Your shoulder joint is the most mobile joint in your body, experts say. It’s exactly for this reason why shoulder pain is not uncommon. It is said that nearly 70 percent of the population will experience shoulder pain or discomfort at least once in their lives — it’s likely for you to be one of them!

So if right now your shoulder feels achy and you don’t really know why, keep on reading. Below you will come across some of the most common reasons behind shoulder pain.

Before you proceed, there’s one thing that you should know: none of the details below should replace professional medical advice that only a certified health care provider can offer. That is why if your shoulder pain persists or intensifies, make sure that you pay your trusted doctor a visit.

Tendonitis

Doctors say tendonitis is the inflammation of a tendon, which is a bundle of flexible tissue that attaches a muscle to a bone. Usually, tendonitis is brought about by overuse of a joint. However, it may also be due to a few other things, and one common example is rheumatic disease.

Various tendons can be found in your shoulder joint — together with some muscles, they form a group referred to as rotator cuff. Experts confirm that the leading cause of shoulder pain is a problem with the rotator cuff.

Frozen Shoulder

Another very common cause of shoulder pain is what’s referred to as a frozen shoulder. Also sometimes called by doctors as adhesive capsulitis, it is due to the thickening and inflammation of the connective tissue in the shoulder joint.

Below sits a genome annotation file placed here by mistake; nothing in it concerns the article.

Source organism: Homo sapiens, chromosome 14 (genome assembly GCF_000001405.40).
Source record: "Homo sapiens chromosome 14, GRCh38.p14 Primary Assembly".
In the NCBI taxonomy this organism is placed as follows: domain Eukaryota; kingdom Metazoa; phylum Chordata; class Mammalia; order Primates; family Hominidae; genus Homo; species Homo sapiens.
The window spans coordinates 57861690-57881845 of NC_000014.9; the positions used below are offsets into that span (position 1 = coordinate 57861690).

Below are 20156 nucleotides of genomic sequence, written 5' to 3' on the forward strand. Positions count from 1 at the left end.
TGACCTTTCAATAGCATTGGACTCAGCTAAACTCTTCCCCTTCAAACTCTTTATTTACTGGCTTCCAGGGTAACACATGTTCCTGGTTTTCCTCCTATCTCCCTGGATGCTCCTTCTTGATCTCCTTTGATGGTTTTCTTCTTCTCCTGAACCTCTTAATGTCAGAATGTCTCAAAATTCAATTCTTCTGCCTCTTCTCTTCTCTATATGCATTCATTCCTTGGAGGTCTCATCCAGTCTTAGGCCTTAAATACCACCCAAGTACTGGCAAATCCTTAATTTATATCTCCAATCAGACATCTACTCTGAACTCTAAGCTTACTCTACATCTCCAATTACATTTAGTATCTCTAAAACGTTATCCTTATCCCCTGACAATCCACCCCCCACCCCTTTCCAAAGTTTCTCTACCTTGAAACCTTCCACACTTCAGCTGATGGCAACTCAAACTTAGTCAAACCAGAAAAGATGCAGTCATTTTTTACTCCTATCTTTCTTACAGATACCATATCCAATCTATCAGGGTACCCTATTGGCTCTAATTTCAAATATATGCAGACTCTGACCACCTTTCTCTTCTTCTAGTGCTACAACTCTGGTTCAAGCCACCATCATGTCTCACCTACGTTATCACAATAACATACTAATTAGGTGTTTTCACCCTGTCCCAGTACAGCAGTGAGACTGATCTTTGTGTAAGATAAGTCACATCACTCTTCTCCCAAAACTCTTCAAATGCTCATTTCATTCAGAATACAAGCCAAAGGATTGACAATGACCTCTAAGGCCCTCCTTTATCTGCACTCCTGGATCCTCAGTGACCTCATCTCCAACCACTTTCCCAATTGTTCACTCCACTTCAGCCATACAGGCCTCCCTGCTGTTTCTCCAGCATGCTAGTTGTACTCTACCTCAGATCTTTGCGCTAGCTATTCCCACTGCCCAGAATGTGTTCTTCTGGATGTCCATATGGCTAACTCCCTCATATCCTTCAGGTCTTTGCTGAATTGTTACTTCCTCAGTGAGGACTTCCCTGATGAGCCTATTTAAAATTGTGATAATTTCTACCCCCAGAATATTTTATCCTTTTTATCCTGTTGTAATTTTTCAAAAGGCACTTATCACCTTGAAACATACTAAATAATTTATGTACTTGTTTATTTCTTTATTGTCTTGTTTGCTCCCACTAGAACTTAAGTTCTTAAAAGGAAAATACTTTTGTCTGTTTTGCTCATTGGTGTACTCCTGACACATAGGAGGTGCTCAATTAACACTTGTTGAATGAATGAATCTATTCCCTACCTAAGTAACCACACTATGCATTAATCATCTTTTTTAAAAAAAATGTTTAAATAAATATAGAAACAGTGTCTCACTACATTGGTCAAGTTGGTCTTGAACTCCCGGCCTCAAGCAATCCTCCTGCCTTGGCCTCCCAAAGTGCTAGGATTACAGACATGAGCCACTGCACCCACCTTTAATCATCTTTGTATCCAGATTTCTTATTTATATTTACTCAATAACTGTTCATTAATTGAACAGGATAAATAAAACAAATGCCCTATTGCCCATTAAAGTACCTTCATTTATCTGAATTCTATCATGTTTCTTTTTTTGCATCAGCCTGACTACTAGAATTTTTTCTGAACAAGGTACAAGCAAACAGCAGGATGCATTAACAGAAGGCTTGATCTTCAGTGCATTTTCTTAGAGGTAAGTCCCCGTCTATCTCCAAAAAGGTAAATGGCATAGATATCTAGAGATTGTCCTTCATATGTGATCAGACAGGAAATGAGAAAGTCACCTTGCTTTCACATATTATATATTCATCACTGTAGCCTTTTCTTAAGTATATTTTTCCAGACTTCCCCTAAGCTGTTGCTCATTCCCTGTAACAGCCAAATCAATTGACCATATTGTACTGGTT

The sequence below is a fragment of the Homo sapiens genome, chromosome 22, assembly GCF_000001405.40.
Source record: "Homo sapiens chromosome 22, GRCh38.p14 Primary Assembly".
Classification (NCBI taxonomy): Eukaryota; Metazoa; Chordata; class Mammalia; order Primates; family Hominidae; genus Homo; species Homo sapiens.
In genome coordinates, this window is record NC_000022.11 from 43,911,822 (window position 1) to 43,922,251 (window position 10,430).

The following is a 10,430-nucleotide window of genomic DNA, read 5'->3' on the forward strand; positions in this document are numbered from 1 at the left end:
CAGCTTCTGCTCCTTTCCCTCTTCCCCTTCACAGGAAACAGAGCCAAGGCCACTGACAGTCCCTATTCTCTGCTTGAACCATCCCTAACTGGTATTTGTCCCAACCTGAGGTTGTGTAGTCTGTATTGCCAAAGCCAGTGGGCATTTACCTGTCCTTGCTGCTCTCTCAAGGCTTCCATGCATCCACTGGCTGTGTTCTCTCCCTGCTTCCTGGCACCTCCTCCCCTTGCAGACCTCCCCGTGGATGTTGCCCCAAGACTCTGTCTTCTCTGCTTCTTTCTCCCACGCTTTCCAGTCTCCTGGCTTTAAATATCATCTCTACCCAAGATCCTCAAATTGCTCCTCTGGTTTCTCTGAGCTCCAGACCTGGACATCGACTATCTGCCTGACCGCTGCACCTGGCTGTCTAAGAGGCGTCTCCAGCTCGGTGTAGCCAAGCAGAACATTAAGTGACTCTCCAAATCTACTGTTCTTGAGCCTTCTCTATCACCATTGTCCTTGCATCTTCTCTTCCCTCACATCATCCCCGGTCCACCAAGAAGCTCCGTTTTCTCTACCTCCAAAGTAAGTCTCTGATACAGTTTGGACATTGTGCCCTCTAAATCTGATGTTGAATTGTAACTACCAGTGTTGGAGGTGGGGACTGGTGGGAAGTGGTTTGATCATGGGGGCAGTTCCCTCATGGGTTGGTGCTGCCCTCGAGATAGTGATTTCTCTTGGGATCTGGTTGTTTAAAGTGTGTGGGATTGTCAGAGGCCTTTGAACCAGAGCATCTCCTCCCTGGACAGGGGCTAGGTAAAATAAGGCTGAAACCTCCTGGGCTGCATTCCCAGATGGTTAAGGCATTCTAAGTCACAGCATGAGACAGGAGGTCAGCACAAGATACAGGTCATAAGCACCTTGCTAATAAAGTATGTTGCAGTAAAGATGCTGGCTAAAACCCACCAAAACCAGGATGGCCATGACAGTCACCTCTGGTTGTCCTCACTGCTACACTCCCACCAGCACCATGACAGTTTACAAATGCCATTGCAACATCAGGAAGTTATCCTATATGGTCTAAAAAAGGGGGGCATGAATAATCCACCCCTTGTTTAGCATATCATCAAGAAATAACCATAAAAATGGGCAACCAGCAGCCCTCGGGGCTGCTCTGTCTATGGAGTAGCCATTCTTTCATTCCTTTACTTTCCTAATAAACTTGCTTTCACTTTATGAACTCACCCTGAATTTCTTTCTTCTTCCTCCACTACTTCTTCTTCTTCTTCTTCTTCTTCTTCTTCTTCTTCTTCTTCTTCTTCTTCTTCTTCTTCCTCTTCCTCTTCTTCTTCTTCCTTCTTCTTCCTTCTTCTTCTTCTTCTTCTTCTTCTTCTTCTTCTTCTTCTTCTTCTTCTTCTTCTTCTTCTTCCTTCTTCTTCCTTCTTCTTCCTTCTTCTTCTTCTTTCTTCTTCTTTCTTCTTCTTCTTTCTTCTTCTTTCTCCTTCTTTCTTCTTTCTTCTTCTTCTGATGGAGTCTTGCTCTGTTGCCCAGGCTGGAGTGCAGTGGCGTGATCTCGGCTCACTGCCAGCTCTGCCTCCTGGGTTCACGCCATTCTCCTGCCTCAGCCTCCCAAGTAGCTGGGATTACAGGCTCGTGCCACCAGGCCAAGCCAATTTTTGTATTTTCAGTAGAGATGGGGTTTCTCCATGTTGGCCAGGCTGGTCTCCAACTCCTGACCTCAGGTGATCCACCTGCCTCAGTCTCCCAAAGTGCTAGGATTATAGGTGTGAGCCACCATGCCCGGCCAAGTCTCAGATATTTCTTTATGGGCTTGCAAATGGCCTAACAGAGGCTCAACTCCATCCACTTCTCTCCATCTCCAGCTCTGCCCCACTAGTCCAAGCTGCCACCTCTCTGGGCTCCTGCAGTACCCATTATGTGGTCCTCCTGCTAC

No one really knows the reason why a frozen shoulder strikes in the first place. However, there are certain things that can increase your likelihood of encountering it in your life. One of those is being a female. Another is having poorly controlled diabetes. Having thyroid issues can also increase your risk of experiencing a frozen shoulder.

Bursitis

In every joint in your body, there’s a fluid-filled sac called bursa. The primary function of a bursa is to allow the various structures in a joint — muscles, tendons, bones, etc. — to glide over one another smoothly. Sometimes a bursa can become inflamed, resulting in what’s referred to as bursitis.

Naturally, your shoulder will feel achy if its bursa is inflamed. Your shoulder may also look swollen and feel warm to the touch. Commonly, it can be blamed on repeated movement of the shoulder joint.

Shoulder Impingement

Aside from winding up inflamed, that bursa in your shoulder joint may also end up pinched between your bones. This is what’s called shoulder impingement by doctors.

This problem is commonly experienced by individuals who repeatedly carry out overhead activities, such as swimmers and basketball players. It’s very important for shoulder impingement to be treated accordingly. Otherwise, it can lead to the weakening of the rotator cuff, which is something that can lead to other shoulder problems.

Osteoarthritis

Hundreds of types of arthritis exist, and one of the most common one is called osteoarthritis. Such is basically caused by the wear and tear of the cartilage, a rubbery type of tissue that is tasked at allowing the bones in a joint to move hassle-free. Osteoarthritis can strike just about any joint in your body, including your shoulder joint.


Sadly, osteoarthritis is a progressive joint disease — it can worsen with the passing of time. Fortunately, its progression can be slowed down and its symptoms can be easily managed.

Since shoulder pain is quite common, don’t forget to share this article on your various social media right now — some of your family and friends may be looking for an answer on the internet currently.

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